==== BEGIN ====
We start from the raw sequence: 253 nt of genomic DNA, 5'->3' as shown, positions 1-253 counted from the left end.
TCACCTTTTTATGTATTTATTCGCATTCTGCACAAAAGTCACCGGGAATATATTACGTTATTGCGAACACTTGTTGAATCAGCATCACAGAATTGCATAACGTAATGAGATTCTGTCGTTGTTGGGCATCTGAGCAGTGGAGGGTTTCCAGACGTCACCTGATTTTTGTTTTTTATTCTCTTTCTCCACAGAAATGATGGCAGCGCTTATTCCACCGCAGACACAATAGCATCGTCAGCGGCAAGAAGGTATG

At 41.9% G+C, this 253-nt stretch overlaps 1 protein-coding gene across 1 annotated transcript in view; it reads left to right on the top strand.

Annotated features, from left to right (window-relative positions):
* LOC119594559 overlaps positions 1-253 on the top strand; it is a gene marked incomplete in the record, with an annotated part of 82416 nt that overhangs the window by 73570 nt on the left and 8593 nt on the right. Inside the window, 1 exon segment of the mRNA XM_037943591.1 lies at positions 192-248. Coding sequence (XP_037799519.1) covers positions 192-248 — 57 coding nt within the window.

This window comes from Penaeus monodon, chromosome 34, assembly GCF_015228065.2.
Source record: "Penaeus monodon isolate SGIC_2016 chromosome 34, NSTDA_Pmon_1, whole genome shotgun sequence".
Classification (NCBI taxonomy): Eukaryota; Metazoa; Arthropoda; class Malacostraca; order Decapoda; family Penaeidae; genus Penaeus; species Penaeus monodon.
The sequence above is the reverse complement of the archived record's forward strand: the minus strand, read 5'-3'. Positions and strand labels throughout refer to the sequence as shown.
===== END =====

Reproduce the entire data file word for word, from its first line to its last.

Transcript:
We start from the raw sequence: 253 nt of genomic DNA, 5'->3' as shown, positions 1-253 counted from the left end.
TCACCTTTTTATGTATTTATTCGCATTCTGCACAAAAGTCACCGGGAATATATTACGTTATTGCGAACACTTGTTGAATCAGCATCACAGAATTGCATAACGTAATGAGATTCTGTCGTTGTTGGGCATCTGAGCAGTGGAGGGTTTCCAGACGTCACCTGATTTTTGTTTTTTATTCTCTTTCTCCACAGAAATGATGGCAGCGCTTATTCCACCGCAGACACAATAGCATCGTCAGCGGCAAGAAGGTATG

At 41.9% G+C, this 253-nt stretch overlaps 1 protein-coding gene across 1 annotated transcript in view; it reads left to right on the top strand.

Annotated features, from left to right (window-relative positions):
* LOC119594559 overlaps positions 1-253 on the top strand; it is a gene marked incomplete in the record, with an annotated part of 82416 nt that overhangs the window by 73570 nt on the left and 8593 nt on the right. Inside the window, 1 exon segment of the mRNA XM_037943591.1 lies at positions 192-248. Coding sequence (XP_037799519.1) covers positions 192-248 — 57 coding nt within the window.

This window comes from Penaeus monodon, chromosome 34, assembly GCF_015228065.2.
Source record: "Penaeus monodon isolate SGIC_2016 chromosome 34, NSTDA_Pmon_1, whole genome shotgun sequence".
Classification (NCBI taxonomy): Eukaryota; Metazoa; Arthropoda; class Malacostraca; order Decapoda; family Penaeidae; genus Penaeus; species Penaeus monodon.
The sequence above is the reverse complement of the archived record's forward strand: the minus strand, read 5'-3'. Positions and strand labels throughout refer to the sequence as shown.